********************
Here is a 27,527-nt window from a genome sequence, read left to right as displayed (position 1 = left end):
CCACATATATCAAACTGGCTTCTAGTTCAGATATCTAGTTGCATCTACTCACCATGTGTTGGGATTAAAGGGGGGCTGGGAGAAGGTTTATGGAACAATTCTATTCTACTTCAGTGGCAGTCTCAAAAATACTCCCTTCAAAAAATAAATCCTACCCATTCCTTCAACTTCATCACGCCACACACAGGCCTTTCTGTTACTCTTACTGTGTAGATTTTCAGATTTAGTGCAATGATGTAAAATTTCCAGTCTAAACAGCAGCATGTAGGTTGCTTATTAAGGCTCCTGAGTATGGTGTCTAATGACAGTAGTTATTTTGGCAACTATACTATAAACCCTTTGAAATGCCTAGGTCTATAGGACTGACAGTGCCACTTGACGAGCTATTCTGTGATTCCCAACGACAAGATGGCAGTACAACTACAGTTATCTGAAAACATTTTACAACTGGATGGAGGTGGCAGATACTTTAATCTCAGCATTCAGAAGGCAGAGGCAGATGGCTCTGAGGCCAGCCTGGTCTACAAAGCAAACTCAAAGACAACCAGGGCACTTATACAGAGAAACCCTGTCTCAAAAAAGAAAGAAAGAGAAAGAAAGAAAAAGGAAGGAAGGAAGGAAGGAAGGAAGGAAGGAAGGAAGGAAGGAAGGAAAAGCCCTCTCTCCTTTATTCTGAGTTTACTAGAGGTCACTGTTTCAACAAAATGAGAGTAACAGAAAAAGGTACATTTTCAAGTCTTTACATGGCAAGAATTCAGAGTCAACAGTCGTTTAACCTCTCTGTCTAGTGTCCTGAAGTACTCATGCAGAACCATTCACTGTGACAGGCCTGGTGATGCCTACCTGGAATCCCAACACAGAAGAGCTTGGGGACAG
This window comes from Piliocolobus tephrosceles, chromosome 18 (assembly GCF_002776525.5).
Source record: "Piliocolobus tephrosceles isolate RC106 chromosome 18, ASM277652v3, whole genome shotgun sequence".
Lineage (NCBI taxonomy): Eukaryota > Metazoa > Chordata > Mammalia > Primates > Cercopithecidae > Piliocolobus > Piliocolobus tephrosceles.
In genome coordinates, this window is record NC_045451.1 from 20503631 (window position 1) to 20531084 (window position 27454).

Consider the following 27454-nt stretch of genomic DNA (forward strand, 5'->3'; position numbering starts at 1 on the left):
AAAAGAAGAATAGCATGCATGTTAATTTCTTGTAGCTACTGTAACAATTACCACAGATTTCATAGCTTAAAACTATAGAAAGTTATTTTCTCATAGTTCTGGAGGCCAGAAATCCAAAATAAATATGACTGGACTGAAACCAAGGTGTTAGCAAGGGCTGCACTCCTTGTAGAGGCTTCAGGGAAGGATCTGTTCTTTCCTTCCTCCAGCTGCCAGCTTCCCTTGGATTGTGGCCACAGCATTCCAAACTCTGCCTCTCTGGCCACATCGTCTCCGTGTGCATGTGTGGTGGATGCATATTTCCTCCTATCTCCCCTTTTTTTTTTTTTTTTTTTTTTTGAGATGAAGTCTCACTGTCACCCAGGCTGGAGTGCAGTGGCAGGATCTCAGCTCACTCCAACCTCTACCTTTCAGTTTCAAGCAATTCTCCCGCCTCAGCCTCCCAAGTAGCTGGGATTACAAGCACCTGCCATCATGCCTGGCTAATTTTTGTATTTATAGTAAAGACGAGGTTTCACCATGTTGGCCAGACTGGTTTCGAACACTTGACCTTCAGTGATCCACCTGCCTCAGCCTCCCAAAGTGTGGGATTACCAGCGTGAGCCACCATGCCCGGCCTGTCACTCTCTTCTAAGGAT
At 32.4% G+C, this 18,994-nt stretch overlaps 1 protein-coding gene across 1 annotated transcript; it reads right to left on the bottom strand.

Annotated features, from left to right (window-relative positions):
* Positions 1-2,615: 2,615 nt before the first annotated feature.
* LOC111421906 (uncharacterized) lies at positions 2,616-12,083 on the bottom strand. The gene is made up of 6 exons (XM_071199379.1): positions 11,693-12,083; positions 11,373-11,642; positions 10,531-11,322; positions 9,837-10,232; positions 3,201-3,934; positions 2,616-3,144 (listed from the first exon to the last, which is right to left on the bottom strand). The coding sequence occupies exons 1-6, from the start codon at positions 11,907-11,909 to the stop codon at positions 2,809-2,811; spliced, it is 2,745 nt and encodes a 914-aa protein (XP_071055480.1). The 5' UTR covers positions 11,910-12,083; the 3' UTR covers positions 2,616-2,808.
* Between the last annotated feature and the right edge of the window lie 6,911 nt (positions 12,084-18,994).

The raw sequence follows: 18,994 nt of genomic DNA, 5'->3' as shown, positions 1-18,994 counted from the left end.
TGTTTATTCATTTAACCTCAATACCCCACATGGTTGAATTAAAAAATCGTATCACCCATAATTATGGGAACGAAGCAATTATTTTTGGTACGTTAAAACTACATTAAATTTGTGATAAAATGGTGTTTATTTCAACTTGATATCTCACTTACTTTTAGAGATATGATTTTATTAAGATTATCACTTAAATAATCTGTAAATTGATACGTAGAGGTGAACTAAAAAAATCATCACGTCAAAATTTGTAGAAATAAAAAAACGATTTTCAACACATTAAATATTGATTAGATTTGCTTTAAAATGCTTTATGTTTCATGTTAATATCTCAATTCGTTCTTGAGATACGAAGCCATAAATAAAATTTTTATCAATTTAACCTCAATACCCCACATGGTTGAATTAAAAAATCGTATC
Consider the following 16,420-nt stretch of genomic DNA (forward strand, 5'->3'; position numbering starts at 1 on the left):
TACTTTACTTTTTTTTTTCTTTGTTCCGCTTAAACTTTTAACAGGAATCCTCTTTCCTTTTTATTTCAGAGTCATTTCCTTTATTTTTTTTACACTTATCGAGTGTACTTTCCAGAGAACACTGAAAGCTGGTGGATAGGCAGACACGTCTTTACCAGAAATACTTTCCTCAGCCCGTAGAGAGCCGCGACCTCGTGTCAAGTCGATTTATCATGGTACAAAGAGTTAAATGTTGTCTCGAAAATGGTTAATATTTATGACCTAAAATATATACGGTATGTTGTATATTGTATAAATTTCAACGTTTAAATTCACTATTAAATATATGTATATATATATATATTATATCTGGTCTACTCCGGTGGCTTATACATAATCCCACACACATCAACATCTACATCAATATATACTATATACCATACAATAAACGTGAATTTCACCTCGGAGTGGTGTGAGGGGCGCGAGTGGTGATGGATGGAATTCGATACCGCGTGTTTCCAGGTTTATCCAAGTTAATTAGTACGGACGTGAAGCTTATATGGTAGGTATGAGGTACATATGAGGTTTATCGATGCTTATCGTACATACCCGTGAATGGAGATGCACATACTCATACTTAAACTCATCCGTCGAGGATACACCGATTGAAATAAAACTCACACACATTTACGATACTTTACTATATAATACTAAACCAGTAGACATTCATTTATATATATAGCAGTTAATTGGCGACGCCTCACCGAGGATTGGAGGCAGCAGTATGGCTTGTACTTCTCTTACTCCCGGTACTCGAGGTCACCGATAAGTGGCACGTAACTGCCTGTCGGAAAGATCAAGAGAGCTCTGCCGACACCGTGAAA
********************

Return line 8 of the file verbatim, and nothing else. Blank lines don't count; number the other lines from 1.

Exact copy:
AAAAGAAGAATAGCATGCATGTTAATTTCTTGTAGCTACTGTAACAATTACCACAGATTTCATAGCTTAAAACTATAGAAAGTTATTTTCTCATAGTTCTGGAGGCCAGAAATCCAAAATAAATATGACTGGACTGAAACCAAGGTGTTAGCAAGGGCTGCACTCCTTGTAGAGGCTTCAGGGAAGGATCTGTTCTTTCCTTCCTCCAGCTGCCAGCTTCCCTTGGATTGTGGCCACAGCATTCCAAACTCTGCCTCTCTGGCCACATCGTCTCCGTGTGCATGTGTGGTGGATGCATATTTCCTCCTATCTCCCCTTTTTTTTTTTTTTTTTTTTTTTGAGATGAAGTCTCACTGTCACCCAGGCTGGAGTGCAGTGGCAGGATCTCAGCTCACTCCAACCTCTACCTTTCAGTTTCAAGCAATTCTCCCGCCTCAGCCTCCCAAGTAGCTGGGATTACAAGCACCTGCCATCATGCCTGGCTAATTTTTGTATTTATAGTAAAGACGAGGTTTCACCATGTTGGCCAGACTGGTTTCGAACACTTGACCTTCAGTGATCCACCTGCCTCAGCCTCCCAAAGTGTGGGATTACCAGCGTGAGCCACCATGCCCGGCCTGTCACTCTCTTCTAAGGAT